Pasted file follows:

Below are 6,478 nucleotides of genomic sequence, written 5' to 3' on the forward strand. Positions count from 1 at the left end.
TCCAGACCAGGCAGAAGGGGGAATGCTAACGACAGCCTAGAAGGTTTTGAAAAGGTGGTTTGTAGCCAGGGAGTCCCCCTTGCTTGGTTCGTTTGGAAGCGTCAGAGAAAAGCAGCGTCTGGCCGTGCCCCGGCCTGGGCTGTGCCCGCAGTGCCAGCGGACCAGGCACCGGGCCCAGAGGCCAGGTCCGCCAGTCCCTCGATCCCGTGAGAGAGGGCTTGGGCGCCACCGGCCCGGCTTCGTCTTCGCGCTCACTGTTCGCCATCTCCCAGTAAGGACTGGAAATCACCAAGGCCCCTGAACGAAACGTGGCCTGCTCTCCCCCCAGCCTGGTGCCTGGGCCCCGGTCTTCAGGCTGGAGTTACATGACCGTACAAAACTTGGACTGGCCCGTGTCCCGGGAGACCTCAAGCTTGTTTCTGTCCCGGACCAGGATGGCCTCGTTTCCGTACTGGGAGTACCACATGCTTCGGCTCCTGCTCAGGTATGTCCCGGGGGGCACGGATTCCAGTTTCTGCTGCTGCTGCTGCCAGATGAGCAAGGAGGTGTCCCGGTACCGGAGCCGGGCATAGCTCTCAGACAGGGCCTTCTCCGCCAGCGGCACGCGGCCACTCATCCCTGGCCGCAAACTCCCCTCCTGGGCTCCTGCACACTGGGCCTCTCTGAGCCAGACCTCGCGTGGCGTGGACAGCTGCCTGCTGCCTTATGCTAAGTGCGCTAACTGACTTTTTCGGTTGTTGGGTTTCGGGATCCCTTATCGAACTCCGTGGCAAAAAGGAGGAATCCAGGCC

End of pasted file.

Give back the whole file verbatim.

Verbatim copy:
Below are 6,478 nucleotides of genomic sequence, written 5' to 3' on the forward strand. Positions count from 1 at the left end.
TCCAGACCAGGCAGAAGGGGGAATGCTAACGACAGCCTAGAAGGTTTTGAAAAGGTGGTTTGTAGCCAGGGAGTCCCCCTTGCTTGGTTCGTTTGGAAGCGTCAGAGAAAAGCAGCGTCTGGCCGTGCCCCGGCCTGGGCTGTGCCCGCAGTGCCAGCGGACCAGGCACCGGGCCCAGAGGCCAGGTCCGCCAGTCCCTCGATCCCGTGAGAGAGGGCTTGGGCGCCACCGGCCCGGCTTCGTCTTCGCGCTCACTGTTCGCCATCTCCCAGTAAGGACTGGAAATCACCAAGGCCCCTGAACGAAACGTGGCCTGCTCTCCCCCCAGCCTGGTGCCTGGGCCCCGGTCTTCAGGCTGGAGTTACATGACCGTACAAAACTTGGACTGGCCCGTGTCCCGGGAGACCTCAAGCTTGTTTCTGTCCCGGACCAGGATGGCCTCGTTTCCGTACTGGGAGTACCACATGCTTCGGCTCCTGCTCAGGTATGTCCCGGGGGGCACGGATTCCAGTTTCTGCTGCTGCTGCTGCCAGATGAGCAAGGAGGTGTCCCGGTACCGGAGCCGGGCATAGCTCTCAGACAGGGCCTTCTCCGCCAGCGGCACGCGGCCACTCATCCCTGGCCGCAAACTCCCCTCCTGGGCTCCTGCACACTGGGCCTCTCTGAGCCAGACCTCGCGTGGCGTGGACAGCTGCCTGCTGCCTTATGCTAAGTGCGCTAACTGACTTTTTCGGTTGTTGGGTTTCGGGATCCCTTATCGAACTCCGTGGCAAAAAGGAGGAATCCAGGCC